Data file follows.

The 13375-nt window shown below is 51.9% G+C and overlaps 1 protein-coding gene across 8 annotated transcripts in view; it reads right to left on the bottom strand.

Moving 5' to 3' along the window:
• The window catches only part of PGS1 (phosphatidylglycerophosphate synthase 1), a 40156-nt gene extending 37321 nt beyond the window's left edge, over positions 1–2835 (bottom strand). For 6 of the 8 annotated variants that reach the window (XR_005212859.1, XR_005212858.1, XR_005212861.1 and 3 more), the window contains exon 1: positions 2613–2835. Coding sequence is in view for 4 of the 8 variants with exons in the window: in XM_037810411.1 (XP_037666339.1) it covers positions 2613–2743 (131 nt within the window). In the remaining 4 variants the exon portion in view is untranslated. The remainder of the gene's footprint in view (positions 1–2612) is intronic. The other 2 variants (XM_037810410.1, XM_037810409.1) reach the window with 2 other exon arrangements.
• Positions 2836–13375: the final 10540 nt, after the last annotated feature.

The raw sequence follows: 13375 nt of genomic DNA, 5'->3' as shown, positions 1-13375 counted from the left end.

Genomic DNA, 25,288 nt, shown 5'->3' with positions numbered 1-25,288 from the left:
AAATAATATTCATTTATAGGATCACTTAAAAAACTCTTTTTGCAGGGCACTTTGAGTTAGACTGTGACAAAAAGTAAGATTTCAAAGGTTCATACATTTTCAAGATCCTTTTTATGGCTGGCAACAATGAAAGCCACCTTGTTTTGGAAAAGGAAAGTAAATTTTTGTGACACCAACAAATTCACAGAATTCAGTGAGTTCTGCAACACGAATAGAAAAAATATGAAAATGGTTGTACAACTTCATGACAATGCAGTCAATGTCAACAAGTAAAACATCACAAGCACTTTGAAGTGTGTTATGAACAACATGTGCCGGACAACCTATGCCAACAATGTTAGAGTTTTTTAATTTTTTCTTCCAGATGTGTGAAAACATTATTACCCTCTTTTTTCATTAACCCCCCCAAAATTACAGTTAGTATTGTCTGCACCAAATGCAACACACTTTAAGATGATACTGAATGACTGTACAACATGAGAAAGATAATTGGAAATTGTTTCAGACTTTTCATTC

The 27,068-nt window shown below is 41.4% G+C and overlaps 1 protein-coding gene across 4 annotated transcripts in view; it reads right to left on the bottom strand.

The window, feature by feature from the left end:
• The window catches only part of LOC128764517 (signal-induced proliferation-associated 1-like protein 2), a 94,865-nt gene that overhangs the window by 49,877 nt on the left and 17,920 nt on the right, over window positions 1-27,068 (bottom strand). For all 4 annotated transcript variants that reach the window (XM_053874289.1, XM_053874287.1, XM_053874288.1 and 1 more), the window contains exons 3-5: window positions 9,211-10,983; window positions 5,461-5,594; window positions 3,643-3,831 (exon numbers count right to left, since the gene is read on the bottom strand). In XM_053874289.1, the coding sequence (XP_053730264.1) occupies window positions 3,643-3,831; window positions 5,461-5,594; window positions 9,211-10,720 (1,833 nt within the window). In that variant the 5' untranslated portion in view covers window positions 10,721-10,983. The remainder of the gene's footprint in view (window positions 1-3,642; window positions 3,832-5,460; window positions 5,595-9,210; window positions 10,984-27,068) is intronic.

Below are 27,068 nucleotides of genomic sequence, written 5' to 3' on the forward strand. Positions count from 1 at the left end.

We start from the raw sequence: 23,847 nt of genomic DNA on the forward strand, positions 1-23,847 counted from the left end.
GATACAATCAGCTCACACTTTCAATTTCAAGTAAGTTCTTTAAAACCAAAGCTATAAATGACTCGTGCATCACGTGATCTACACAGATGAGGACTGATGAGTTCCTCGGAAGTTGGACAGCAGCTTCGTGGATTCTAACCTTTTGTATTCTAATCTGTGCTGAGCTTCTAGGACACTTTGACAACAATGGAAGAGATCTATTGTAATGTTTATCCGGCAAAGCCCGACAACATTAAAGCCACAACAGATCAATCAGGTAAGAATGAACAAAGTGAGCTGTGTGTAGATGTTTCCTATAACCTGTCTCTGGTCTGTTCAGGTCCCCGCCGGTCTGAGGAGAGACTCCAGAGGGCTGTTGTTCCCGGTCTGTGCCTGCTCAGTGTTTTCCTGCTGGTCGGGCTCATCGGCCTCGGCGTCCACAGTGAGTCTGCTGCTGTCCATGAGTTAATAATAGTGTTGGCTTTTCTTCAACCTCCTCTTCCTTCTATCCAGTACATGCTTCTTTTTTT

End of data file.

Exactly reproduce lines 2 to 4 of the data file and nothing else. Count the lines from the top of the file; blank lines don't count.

Moving 5' to 3' along the window:
• The window catches only part of PGS1 (phosphatidylglycerophosphate synthase 1), a 40156-nt gene extending 37321 nt beyond the window's left edge, over positions 1–2835 (bottom strand). For 6 of the 8 annotated variants that reach the window (XR_005212859.1, XR_005212858.1, XR_005212861.1 and 3 more), the window contains exon 1: positions 2613–2835. Coding sequence is in view for 4 of the 8 variants with exons in the window: in XM_037810411.1 (XP_037666339.1) it covers positions 2613–2743 (131 nt within the window). In the remaining 4 variants the exon portion in view is untranslated. The remainder of the gene's footprint in view (positions 1–2612) is intronic. The other 2 variants (XM_037810410.1, XM_037810409.1) reach the window with 2 other exon arrangements.
• Positions 2836–13375: the final 10540 nt, after the last annotated feature.